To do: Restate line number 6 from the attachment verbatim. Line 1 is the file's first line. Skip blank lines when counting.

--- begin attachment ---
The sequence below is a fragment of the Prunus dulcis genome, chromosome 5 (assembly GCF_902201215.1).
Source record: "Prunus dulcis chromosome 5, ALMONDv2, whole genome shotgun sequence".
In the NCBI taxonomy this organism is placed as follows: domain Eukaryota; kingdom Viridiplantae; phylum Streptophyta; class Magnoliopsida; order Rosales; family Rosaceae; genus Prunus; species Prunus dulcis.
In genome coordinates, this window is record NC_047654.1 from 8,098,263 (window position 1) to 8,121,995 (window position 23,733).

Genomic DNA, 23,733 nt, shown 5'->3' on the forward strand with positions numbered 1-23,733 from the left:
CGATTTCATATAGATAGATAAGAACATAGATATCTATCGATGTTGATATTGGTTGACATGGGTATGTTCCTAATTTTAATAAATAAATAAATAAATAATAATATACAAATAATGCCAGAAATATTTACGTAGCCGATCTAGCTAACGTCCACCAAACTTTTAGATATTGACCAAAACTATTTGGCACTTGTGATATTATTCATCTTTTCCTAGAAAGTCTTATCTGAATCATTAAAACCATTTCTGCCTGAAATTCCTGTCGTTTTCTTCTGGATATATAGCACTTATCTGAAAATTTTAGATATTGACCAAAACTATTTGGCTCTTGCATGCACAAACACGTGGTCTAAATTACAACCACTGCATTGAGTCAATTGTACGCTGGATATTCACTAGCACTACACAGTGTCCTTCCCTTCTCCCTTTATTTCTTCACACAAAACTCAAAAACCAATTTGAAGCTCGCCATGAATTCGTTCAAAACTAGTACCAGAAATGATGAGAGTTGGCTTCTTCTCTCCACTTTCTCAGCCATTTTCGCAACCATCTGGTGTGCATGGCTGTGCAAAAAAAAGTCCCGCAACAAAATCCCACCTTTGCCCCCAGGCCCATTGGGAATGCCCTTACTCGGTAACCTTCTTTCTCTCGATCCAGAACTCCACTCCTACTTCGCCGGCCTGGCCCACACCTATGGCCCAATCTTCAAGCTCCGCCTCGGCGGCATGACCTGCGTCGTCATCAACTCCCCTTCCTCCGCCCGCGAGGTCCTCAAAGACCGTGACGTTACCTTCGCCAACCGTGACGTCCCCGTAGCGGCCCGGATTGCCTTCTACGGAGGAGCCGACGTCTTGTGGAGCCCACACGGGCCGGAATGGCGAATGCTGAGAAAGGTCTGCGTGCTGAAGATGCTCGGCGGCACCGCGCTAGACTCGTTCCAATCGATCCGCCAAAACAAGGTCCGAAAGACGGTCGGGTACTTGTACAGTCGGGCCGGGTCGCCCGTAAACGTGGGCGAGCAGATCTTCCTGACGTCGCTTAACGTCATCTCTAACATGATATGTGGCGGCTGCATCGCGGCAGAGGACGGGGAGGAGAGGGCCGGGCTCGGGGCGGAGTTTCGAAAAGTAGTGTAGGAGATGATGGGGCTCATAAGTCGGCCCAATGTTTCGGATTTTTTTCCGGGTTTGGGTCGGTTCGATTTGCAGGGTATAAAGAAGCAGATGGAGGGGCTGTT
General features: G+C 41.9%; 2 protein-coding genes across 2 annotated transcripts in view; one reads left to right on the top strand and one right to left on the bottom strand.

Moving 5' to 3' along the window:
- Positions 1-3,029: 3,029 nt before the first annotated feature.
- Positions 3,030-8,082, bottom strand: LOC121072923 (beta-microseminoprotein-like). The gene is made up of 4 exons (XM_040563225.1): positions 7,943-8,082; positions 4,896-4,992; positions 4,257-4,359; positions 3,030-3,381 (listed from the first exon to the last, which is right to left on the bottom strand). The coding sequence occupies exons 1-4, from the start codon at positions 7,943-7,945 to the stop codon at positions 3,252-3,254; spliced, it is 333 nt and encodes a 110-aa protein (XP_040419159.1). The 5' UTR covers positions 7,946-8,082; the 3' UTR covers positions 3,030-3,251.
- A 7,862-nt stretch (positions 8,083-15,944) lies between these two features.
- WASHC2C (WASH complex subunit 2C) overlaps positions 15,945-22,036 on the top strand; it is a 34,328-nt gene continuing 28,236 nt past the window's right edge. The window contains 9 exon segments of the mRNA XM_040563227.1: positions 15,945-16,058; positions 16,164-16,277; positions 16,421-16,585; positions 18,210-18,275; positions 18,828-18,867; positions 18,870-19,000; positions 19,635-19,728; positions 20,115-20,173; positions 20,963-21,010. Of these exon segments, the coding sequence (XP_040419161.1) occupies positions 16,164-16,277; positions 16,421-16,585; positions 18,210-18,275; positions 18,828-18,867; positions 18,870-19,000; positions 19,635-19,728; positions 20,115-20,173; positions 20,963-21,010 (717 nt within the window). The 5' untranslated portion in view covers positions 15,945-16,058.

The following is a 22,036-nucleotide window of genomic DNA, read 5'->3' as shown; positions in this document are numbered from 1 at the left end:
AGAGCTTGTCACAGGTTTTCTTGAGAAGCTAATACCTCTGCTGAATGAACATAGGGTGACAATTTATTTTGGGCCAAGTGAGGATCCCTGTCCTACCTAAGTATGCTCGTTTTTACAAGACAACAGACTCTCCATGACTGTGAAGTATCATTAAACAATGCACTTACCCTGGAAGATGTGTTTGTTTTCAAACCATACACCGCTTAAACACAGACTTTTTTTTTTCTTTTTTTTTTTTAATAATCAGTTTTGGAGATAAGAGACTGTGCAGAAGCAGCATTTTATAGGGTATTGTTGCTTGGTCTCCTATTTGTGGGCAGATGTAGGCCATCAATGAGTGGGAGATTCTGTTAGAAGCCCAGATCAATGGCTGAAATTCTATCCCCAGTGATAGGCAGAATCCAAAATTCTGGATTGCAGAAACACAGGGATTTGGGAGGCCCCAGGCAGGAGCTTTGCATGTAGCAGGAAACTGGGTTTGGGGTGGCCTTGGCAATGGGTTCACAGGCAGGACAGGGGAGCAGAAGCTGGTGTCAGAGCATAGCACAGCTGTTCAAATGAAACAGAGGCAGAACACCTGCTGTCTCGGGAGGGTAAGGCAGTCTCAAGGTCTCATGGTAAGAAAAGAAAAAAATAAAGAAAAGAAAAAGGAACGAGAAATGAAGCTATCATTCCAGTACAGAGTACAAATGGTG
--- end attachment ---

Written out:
CGATTTCATATAGATAGATAAGAACATAGATATCTATCGATGTTGATATTGGTTGACATGGGTATGTTCCTAATTTTAATAAATAAATAAATAAATAATAATATACAAATAATGCCAGAAATATTTACGTAGCCGATCTAGCTAACGTCCACCAAACTTTTAGATATTGACCAAAACTATTTGGCACTTGTGATATTATTCATCTTTTCCTAGAAAGTCTTATCTGAATCATTAAAACCATTTCTGCCTGAAATTCCTGTCGTTTTCTTCTGGATATATAGCACTTATCTGAAAATTTTAGATATTGACCAAAACTATTTGGCTCTTGCATGCACAAACACGTGGTCTAAATTACAACCACTGCATTGAGTCAATTGTACGCTGGATATTCACTAGCACTACACAGTGTCCTTCCCTTCTCCCTTTATTTCTTCACACAAAACTCAAAAACCAATTTGAAGCTCGCCATGAATTCGTTCAAAACTAGTACCAGAAATGATGAGAGTTGGCTTCTTCTCTCCACTTTCTCAGCCATTTTCGCAACCATCTGGTGTGCATGGCTGTGCAAAAAAAAGTCCCGCAACAAAATCCCACCTTTGCCCCCAGGCCCATTGGGAATGCCCTTACTCGGTAACCTTCTTTCTCTCGATCCAGAACTCCACTCCTACTTCGCCGGCCTGGCCCACACCTATGGCCCAATCTTCAAGCTCCGCCTCGGCGGCATGACCTGCGTCGTCATCAACTCCCCTTCCTCCGCCCGCGAGGTCCTCAAAGACCGTGACGTTACCTTCGCCAACCGTGACGTCCCCGTAGCGGCCCGGATTGCCTTCTACGGAGGAGCCGACGTCTTGTGGAGCCCACACGGGCCGGAATGGCGAATGCTGAGAAAGGTCTGCGTGCTGAAGATGCTCGGCGGCACCGCGCTAGACTCGTTCCAATCGATCCGCCAAAACAAGGTCCGAAAGACGGTCGGGTACTTGTACAGTCGGGCCGGGTCGCCCGTAAACGTGGGCGAGCAGATCTTCCTGACGTCGCTTAACGTCATCTCTAACATGATATGTGGCGGCTGCATCGCGGCAGAGGACGGGGAGGAGAGGGCCGGGCTCGGGGCGGAGTTTCGAAAAGTAGTGTAGGAGATGATGGGGCTCATAAGTCGGCCCAATGTTTCGGATTTTTTTCCGGGTTTGGGTCGGTTCGATTTGCAGGGTATAAAGAAGCAGATGGAGGGGCTGTT